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March & April Short Takes

Arron Dean "MPLS," 2010 This down-tempo collection by singer-songwriter Arron Dean captures a loving fusion of longing and vulnerability on standouts like "St. Paul on the Mississippi," with its Hank Dogs-meets-Sufjian Stevens echoes, seasoned with a little - maybe more than a little - Ray Lamontagne. Whether the small-band arrangement is built around a dobro or a Travis-picked or strummed acoustic, Dean, as producer, achieves a vinyl-like warmth to the Americana roots he so obviously respects. "Empire," with its edge-of-falsetto whisperings and elegiac instrumentation, nails the poignant vibes he intends. Other standouts include "Minneapolis" and "Happy Hour." Some may find his voice blends best in ensemble settings with his more-than-competent female backups, Debra G, Lona Heins and Christina Watson. What this outing lacks in variety it makes up in coherence. We get just a little uptempo break on the closer, "Thorn in Your Side," a little Tennessee hill music with a lovely fiddle turn by veteran Nashville session man Joe Spivey. As to the disc, there are no thorns here; love, well, that's another story. © Steve Klingaman

Various Artists "A Brief Episode," 2010 The intimate performances on this disc serve as models for instrumentalists who want to display good taste and finesse when accompanying a vocalist. Erica Miller cherry-picks tunes from the Great American Songbook, including Errol Garner's "Misty," Gershwin's "Summertime," Hoagy Carmichael's "Georgia on My Mind," and throws in a few surprises, Tom Wait's "Temptation" and Darnell & Hawkins' "The Thrill is Gone" among them. My favorite track is "Summertime," which is graced with Gene Bertoncini's impressionistic approach on nylon-string guitar. Others standouts include "Georgia," with Frank Vignola providing both a gypsy-styled accompaniment and lead part, and the closer, "Route 66," featuring the agile and impish Bucky Pizzarelli. Jazz stalwart Gary Mazzaroppi handles upright bass on three tracks. The relaxed, informal quality of this disc will likely please Miller's existing fans and attract new ones. © Patrick Ragains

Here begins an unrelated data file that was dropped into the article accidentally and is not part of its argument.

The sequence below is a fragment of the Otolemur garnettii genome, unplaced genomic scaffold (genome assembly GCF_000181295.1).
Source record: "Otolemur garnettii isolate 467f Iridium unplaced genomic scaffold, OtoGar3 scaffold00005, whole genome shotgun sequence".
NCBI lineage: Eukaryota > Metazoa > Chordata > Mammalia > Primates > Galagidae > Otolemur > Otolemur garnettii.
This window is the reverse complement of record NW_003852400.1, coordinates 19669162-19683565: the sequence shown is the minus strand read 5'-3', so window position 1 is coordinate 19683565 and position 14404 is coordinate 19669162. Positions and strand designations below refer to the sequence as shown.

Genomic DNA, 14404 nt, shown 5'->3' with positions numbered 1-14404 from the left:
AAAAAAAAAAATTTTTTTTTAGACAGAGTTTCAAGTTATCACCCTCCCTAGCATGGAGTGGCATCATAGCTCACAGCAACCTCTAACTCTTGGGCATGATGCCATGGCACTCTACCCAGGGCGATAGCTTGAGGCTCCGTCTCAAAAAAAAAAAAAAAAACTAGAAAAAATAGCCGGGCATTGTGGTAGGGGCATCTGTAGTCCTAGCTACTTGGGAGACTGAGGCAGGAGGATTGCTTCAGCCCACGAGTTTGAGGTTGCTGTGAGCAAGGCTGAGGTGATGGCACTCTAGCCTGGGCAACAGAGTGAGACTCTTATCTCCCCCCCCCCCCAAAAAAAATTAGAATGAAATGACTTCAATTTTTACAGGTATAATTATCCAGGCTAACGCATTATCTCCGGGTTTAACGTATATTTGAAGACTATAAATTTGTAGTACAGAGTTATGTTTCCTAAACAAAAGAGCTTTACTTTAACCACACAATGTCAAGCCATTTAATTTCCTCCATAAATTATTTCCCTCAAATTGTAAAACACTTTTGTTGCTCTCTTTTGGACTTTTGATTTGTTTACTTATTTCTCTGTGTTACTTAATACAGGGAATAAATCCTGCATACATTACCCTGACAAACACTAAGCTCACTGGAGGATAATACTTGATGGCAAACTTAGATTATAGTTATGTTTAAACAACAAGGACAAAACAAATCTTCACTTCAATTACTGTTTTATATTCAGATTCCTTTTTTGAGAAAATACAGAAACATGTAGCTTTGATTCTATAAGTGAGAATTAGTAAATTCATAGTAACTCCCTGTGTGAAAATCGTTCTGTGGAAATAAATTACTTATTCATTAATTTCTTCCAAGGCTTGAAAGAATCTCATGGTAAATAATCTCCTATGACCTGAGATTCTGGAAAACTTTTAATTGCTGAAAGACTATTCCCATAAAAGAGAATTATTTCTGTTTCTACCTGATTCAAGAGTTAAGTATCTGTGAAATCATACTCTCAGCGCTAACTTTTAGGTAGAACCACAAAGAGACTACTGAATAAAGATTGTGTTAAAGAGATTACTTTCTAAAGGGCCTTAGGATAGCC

Chris Newman "Still Getting Away With It," 2010 The first track on Chris Newman's CD "Still Getting Away With It" seems as though it's been misnamed. "Pear Drops and Fourteen Pounds" sounds as though a drinking song is in the works, but what instead follows is hauntingly beautiful, an insistent Celtic ebb and flow as hypnotic as waves on a rocky Irish seascape. The vibe changes serially over the course of five tracks, to jig ("Buddy, Can You Spare a Tune?") to Djangoesque jazz ("Just a Drop to Steady Myself") to Spanish ("Torrevieja") to Ragtime ("Temptation Rag") and back to what seems to be Newman's natural musical home, Celtic. If Newman has set out to prove his versatility on this disc, he's succeeded admirably. But an ability to jump styles does not wholly define a guitarist of excellence... Newman's effortless touch and ear for nuance certainly does. © Alan Fark

Carey Ott "Human Heart," 2010 Chameleon-like, Carey Ottís second CD, "Human Heart," drifts from the melodic pop sounds mined by Neil Finn, Peter Gabriel, ColdPlay, Josh Rouse and Sean McConnell. Extending the same up-tempo nature of "Lucid Dream" (2007), "Human Heart" offers twenty tunes and seventy plus minutes of music. Being a prolific songwriter is a good thing. Having a strong sense of what to leave in and what to leave out is just as important. There is much to like here including the catchy opening track "Anyone" and the Peter Gabriel-ish "Bigredbutton". However, what might have been a bulls-eye, feels more like a shotgun. Ott reminds me a bit of the late Harry Nilsson who borrowed from the fairly wide palette of his contemporaries, both in jest and in earnest, while establishing a unique sound. Like Nilsson, Ott possess an ability to craft songs with keen pop sensibility and broad appeal. © James Filkins